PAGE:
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Gillian McKeith: Rumbled in the jungle

Does she really have a phobia of everything that crawls? Are the fainting episodes to be believed? And as for that PhD...Tim Walker gets to grips with the life story of reality TV's latest pantomime villain

Back in the bad old days of barely questioned televisual dietary advice, the nutritionist formerly known as "Dr Gillian McKeith, PhD" made a screen career of castigating the overweight for their eating habits, and persuading them to cry about it on Channel 4.

In the past week, she has managed to tease a tear or two from the slim and inoffensive Stacey Solomon, but on the whole, it's plain old Gillian McKeith herself who's been doing the weeping. And fainting. And miraculously adjusting her clothing while comatose. And squealing at bugs, real or imagined. And all of it, naturally, on national television.

"She's become public enemy number one," publicist Max Clifford told The Independent yesterday, speaking of his erstwhile client. She has become the panto villain of this year's I'm a Celebrity ... Get Me Out Of Here!. "I'm actually starting to feel a bit sorry for her, but she's got nobody to blame but herself. People had largely forgotten her for the last two years, and she obviously saw this as a way to get herself back on television, where she thinks she belongs. The opposite has been achieved – unless, that is, she plans to make a programme about how to faint in public."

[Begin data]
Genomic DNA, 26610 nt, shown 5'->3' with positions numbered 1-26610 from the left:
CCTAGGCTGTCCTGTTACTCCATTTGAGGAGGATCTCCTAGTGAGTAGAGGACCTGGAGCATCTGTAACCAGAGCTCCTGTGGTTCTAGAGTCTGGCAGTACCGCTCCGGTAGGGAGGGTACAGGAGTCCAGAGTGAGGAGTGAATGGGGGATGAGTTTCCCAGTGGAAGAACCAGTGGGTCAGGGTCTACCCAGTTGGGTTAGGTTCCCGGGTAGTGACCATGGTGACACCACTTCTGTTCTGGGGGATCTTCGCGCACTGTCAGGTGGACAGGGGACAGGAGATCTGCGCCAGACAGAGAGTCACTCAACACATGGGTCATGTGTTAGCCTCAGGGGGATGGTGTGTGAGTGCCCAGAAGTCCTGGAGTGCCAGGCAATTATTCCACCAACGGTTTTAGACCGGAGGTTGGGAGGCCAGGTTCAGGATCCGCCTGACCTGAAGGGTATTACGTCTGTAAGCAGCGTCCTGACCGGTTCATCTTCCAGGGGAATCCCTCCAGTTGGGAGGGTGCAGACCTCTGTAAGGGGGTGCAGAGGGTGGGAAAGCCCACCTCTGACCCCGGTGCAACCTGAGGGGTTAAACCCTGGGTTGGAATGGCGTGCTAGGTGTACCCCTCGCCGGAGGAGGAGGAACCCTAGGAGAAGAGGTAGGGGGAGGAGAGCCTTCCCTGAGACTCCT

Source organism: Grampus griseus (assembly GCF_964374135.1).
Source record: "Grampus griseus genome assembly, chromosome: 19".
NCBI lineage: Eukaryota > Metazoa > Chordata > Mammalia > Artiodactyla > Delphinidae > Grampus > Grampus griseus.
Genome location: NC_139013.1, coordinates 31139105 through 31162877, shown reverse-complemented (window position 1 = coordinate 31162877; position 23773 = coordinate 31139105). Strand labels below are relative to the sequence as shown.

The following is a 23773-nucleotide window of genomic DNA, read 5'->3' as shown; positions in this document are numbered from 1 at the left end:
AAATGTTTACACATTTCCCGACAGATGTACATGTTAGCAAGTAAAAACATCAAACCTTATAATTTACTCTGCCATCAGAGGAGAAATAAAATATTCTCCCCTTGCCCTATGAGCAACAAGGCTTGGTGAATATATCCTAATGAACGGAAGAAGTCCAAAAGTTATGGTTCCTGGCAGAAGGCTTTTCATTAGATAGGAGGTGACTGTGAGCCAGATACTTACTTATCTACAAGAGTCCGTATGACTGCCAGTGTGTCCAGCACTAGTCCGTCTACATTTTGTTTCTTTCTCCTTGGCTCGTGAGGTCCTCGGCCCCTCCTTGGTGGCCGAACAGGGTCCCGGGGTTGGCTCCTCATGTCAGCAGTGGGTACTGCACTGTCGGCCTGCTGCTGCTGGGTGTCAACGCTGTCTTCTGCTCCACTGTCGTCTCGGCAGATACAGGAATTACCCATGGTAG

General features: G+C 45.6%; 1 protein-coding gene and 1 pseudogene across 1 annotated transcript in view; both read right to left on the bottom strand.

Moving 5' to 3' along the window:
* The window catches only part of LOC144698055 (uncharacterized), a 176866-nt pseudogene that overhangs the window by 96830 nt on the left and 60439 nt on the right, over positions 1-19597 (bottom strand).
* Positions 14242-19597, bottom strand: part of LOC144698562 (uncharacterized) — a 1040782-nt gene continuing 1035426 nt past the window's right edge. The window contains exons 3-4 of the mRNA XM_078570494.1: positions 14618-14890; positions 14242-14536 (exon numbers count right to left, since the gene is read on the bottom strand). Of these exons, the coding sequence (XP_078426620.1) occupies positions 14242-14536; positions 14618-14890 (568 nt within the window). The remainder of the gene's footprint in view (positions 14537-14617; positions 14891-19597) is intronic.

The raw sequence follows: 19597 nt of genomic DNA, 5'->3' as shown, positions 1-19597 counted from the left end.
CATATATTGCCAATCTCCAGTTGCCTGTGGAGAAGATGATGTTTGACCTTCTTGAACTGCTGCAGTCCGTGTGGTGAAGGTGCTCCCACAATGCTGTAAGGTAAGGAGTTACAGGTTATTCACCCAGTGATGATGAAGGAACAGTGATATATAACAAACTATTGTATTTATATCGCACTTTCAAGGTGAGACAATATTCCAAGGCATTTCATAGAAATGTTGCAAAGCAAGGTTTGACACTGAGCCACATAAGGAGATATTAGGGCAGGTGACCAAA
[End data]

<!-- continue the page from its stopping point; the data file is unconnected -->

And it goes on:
Ah, the fainting: subject of late-night debates as to its veracity in ITV-viewing households up and down the land. Audiences seem sceptical, too, of her multiple phobias: of water, of spiders, of offal. Whether or not she truly is prone to sudden unconsciousness, sifting fact from fiction in the biography of Gillian McKeith – whose website optimistically describes her as a "World Renowned Holistic Nutritionist" – can be quite a task.

In 2007, for instance, she dropped the "Dr" from her name, after her distance-learning PhD in holistic nutrition from the American Holistic College of Nutrition was deemed insufficient to warrant the honorific: the aforementioned institution was not accredited by any recognised educational authority. Meanwhile, the journalist Dr Ben Goldacre called into question the merits of her membership of the American Association of Nutritional Consultants. He'd paid $60 to acquire identical certification in the name of his dead cat, Henrietta.

Her rolling spat with Goldacre came to a head again this July, when a Twitter feed under her name accused his best-selling book Bad Science (which devotes a whole chapter to her work) of containing "lies". The tweeter in question, whether or not it was McKeith herself, backtracked after the mercilessly accurate Goldacre threatened a libel suit. More recently, McKeith tried to secure her escape from the I'm a Celebrity... jungle jail with the dubious claims that she was pregnant (at 51), and that she had contracted rabies.